HIV/Aids

Updated 21 July 2015

Teen's HIV in check for 12 years without drugs

A French teenager born with HIV and treated until age 6, is still free from infection 12 years after stopping the treatments, suggesting the first case of long-term remission in a child infected from birth, researchers say.

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Chicago - A French teenager born with HIV and treated until age 6 is still free from infection 12 years after stopping the treatments, suggesting the first case of long-term remission in a child infected from birth, researchers said on Monday.

The girl is one of a small group who have achieved remission from the virus, at least for a time, after early treatment with antiretroviral treatment (ART) aimed at keeping the virus from building up lasting reservoirs of the virus, which can reignite the infection. The French teenager's case is thought to be the longest of any on record so far in a child.

The girl's case, recently discovered by doctors in France, follows the 2013 report of a Mississippi baby who, after early and aggressive treatment for HIV, controlled the infection for a period 27 months without treatment before it came back.

Lasting remission has also been seen in a group of 14 French patients known as the Visconti cohort, who started treatment on antiretroviral drugs within 10 weeks of becoming infected, and stayed on the drugs for an average of three years.

After stopping treatment, the majority had levels of the virus so low they were undetectable for more than seven years.

In the case of the French teenager, the girl was infected with HIV either at the end of her mother's pregnancy or during childbirth. She was initially treated with a drug designed to prevent the infection from taking hold.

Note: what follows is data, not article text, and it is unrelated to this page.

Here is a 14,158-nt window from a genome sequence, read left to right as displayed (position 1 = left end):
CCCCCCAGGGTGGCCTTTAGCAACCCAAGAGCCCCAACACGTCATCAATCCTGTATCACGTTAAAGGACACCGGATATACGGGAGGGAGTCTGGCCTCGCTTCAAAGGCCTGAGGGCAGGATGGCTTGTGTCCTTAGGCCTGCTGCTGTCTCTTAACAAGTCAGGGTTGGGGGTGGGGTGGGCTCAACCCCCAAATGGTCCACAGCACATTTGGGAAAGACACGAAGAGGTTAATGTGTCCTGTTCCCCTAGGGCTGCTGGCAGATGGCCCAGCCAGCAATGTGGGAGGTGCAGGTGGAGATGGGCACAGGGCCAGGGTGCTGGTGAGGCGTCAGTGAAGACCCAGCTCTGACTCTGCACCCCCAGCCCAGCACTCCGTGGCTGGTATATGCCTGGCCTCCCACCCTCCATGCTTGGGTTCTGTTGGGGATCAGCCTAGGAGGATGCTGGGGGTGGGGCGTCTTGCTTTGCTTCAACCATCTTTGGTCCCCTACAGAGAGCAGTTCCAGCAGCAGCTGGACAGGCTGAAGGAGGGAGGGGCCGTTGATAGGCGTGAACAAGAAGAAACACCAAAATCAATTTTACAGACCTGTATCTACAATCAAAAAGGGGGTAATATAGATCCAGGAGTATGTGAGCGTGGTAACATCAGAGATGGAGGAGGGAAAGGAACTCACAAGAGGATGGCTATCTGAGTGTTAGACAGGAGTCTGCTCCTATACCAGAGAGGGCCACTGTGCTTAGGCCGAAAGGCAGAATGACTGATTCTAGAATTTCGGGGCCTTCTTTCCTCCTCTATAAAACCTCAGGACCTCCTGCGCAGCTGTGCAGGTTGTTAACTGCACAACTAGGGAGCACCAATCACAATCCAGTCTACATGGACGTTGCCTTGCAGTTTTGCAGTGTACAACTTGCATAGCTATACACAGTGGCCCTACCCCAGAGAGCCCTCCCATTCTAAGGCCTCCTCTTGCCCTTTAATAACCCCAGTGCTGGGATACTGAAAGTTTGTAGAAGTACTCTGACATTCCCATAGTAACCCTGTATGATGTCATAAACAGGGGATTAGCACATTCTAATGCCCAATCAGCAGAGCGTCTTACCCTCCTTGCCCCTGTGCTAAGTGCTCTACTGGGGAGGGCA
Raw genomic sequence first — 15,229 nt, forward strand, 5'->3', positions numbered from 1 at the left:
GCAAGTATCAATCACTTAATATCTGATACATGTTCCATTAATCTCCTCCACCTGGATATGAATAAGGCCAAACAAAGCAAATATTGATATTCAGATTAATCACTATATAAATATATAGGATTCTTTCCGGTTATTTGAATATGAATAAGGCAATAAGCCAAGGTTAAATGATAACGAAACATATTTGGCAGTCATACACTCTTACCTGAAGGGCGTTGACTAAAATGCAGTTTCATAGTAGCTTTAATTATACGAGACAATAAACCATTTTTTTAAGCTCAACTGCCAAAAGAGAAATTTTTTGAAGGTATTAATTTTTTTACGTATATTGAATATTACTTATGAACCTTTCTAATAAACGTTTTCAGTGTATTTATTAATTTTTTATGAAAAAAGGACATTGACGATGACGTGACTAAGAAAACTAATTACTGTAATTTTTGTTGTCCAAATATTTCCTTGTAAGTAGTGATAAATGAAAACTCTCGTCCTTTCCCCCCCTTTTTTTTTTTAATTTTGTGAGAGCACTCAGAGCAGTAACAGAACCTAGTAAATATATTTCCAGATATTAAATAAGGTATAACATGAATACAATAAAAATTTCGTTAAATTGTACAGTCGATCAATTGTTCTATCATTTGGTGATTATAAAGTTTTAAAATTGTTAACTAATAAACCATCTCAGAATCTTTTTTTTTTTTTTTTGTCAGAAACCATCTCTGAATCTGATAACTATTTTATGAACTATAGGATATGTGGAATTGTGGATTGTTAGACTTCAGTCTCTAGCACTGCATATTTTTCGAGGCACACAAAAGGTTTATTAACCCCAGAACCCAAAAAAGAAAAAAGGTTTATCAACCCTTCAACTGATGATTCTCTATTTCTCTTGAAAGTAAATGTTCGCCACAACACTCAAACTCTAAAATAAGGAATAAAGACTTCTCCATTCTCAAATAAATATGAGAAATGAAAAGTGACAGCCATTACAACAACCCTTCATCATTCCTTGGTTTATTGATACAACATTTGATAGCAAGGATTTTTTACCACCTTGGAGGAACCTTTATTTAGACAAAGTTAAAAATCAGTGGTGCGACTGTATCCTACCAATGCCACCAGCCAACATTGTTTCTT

When it was withdrawn at six weeks, the child developed high levels of the virus. She was then put on a cocktail of four powerful anti-HIV drugs, and stayed on the treatment for six years.

Dr Asier Sáez-Cirión of the Institut Pasteur in Paris said the girl does not share the genetic factors typically associated with individuals known as "elite controllers" who are naturally able to control HIV infection.

He attributes her remission to receiving a combination of antiretroviral drugs soon after infection and said the study demonstrates the benefit of treatment soon after infection in both children and adults.

Dr Steven Deeks, a professor and HIV expert at the University of California, San Francisco, said such cases raise new questions about factors that allow individuals to control the virus and the benefits of early treatment.

The study was presented at the International AIDS Society conference in Vancouver.

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Dr Sindisiwe van Zyl qualified at the University of Pretoria in 2005. She is a patients' rights activist and loves using social media to teach about HIV. She is in private practice in Johannesburg.

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